That’s all I have for you guys today folks!  I hope you have a lovely weekend and pick up this book when it is available to you!

Adult, Books

When We Were Alive by C. J. Fisher ARC Review

I was lucky enough to receive this beautiful thing from the publishers in exchange for my honest review.

Pop Sugar Reading Challenge Update: 17/40
A Book Published in 2016


Title: When We Were Alive
Author: C. J. Fisher
Publisher: Legend Press
Page #: 272
Genre: Fiction, Literary Fiction

This book came out March 1st so you can go pick up a copy today!

I’m not going to be talking about the plot of this novel because I feel like it is important to experience it yourself, I will however link to Chelsea’s video wherein she talks about the book and that will give you an idea about what goes on in this book.

I have been watching Chelsea on YouTube for years and some of you may take this review as a fans review of the book. To which I have to say, you shouldn’t. This isn’t a book pitched at a YouTube audience. This isn’t a book meant for Teens to get their parents to shill out as much money as possible to make a quick buck on an already existing audience. I was ecstatic to receive this book, but I waited before starting in order to calm down and read it with a level head because I knew this was A BOOK, and not a piece of propaganda. I was petrified I would have to bash it online because I wanted to like it so much. Luckily, Chelsea came through and did what I knew she could, write a fucking awesome book.

Now, the reason I know this book is awesome? It almost made me cry. Now you might be wondering why I say its awesome when it didn’t succeed at making me cry. I cry any time someone says something remotely sad in movies. It is much harder to make me cry while reading. There is a level of intimacy at watching someone say something extremely heart breaking and vulnerable versus reading it in a detached third person perspective. The distance from the people and their problems usually helps me to keep a level head. Yet I was moved to tearing up while reading this book.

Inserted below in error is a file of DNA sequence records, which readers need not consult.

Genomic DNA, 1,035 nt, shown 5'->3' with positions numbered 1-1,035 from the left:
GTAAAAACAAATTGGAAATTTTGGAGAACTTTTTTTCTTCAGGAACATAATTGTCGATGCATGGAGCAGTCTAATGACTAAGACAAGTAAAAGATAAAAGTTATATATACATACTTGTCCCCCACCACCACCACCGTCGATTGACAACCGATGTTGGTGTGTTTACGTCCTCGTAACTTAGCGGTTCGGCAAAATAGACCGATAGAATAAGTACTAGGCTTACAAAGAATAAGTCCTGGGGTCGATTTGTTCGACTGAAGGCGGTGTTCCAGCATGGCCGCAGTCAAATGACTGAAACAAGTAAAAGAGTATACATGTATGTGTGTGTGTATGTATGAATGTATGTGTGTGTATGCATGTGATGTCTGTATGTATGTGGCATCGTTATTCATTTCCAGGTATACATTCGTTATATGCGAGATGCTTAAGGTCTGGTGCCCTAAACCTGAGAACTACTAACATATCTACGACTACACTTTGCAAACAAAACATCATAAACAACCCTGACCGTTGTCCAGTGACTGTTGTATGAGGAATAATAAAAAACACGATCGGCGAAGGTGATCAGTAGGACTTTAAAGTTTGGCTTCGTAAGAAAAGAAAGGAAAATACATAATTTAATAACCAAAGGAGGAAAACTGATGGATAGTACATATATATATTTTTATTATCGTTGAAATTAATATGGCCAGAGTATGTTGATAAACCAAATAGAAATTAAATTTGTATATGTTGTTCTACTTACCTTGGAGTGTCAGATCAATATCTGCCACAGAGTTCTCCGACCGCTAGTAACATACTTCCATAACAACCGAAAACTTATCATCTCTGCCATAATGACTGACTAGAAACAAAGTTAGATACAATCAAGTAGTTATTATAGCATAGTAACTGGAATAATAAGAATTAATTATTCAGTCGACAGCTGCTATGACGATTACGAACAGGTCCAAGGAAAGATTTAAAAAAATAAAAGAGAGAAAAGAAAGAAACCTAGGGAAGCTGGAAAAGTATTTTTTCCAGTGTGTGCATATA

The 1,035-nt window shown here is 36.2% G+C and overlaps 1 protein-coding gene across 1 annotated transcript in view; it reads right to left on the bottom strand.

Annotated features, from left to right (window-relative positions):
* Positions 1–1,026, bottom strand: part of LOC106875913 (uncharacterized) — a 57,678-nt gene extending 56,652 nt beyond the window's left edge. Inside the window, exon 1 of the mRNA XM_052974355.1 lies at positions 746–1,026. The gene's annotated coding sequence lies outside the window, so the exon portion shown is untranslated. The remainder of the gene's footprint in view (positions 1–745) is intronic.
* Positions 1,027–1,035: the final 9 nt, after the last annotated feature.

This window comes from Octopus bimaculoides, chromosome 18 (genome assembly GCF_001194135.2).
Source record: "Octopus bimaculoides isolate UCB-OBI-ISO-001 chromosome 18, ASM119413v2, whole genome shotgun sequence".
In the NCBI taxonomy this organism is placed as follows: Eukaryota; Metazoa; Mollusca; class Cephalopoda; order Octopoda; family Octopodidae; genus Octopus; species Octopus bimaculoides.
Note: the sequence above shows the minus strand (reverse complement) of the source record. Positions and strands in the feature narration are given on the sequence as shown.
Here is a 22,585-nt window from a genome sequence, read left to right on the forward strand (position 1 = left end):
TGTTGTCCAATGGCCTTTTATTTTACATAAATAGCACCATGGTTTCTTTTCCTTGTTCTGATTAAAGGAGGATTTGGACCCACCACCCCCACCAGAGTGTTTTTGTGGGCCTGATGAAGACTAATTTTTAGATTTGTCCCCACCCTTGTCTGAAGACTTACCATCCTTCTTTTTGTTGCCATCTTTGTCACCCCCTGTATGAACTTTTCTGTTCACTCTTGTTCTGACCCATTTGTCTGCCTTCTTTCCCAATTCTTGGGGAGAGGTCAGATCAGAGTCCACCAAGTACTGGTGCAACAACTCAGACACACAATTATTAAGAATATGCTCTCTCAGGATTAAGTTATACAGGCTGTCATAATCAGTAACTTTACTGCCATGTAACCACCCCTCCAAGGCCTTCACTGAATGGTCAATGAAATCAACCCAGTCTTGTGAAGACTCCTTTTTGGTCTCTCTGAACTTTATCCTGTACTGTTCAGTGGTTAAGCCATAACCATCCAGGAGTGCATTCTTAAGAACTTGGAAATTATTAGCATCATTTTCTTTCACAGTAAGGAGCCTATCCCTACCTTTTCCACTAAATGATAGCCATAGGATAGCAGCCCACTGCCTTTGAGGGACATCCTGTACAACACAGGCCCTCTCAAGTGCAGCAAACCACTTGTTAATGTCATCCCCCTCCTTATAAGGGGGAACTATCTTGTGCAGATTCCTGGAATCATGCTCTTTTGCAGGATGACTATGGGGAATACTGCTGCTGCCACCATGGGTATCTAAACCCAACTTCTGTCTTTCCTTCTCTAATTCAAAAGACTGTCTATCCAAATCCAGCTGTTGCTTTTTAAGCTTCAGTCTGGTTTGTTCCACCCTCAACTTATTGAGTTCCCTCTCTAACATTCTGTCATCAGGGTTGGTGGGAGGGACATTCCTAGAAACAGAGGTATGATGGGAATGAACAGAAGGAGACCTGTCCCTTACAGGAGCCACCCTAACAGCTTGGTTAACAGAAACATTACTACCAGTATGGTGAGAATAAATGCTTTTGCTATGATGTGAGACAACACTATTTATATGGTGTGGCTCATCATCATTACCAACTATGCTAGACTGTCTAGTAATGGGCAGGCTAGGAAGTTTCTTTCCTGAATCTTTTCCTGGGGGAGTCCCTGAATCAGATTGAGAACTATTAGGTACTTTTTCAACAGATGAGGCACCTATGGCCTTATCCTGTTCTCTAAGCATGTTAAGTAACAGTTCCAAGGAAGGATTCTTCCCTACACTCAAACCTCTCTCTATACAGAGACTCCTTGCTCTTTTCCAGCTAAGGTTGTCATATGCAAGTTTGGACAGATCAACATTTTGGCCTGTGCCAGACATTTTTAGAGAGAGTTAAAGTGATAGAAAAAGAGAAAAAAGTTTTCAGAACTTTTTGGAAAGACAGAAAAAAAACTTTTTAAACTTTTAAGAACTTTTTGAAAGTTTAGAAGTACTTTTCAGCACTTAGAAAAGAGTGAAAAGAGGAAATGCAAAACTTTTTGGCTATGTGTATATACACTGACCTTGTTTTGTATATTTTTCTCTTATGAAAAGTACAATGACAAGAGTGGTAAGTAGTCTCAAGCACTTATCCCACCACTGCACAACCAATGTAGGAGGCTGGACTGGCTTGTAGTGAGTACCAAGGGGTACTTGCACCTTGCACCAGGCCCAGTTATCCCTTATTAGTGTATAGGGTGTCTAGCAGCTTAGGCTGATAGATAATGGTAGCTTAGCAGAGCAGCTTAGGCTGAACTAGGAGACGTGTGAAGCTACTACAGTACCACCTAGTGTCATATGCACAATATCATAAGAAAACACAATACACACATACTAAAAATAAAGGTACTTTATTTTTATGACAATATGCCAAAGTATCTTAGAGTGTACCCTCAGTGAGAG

If you thought a book titled when we were alive featuring three empty chairs on the cover would be a happy book, I’m sorry to inform you that you may want to work on your understanding of imagery. I knew it was going to be sad but I wasn’t prepared to feel so much for these characters. We get to see all of them go through so much and then have even more go to shit. Usually when I read a book like this I feel upset by the end, like I was unfulfilled but she was able to write this in such a way that I was forlorn but not left wanting. It seemed real. However tragic and outlandish, it wasn’t beyond the scope of reality and that is what was truly scary about it.

The book has a cyclical nature spiraling in and out, returning to certain themes like love, magic, and death even to the point of repeating certain lines throughout. Different characters in different time lines all seem to ruminate on similar ideas. It is really easy to make a structure like this seem repetitive or heavy handed but I don’t think that this was. For me, I felt like this was another sign of the beauty in this books writing. While things repeat and show up time and time again it seems inevitable. It seems like a mixture of fate or perhaps a curse put upon them years ago. The things these characters ruminate on, I think, are truly at the root of the human experience. You can’t be alive without having spent time wondering about all of these things.

The last thing I wanted to mention is that there was one particular tragedy that I did not see coming. During most of the scenes where something horrible was going to happen you can feel it. She was able to build anxiety in you without it being too much. You are waiting for something bad to happen, and then it doesn’t or it does and you nod and move along. There was one particular tragedy that was alluded to throughout the book that completely blindsided me despite happening to the only character we hear from in the first person and there being little hints and clues along the way. This is brilliant writing. Not only do I think this relates completely to the tragedy I am speaking of but also to the fact that even after the entire book I was still hoping for something better for these characters.

All in all, I am so glad that I loved this book but also really want to implore you to pick it up. This isn’t a happy book but it is a really great book. This is a book that will have you hooked from the very beginning. This is a book about the strengths and weaknesses of living and loving. This is a book about how to keep going when everything goes tits up. I am going to buying myself a physical edition of this book for my shelves because it was so poignant for me. Don’t take this as a fan of the author telling you how great the author is, take this as a fan of the book telling you how worth while the book is, because its worth all the time in the world.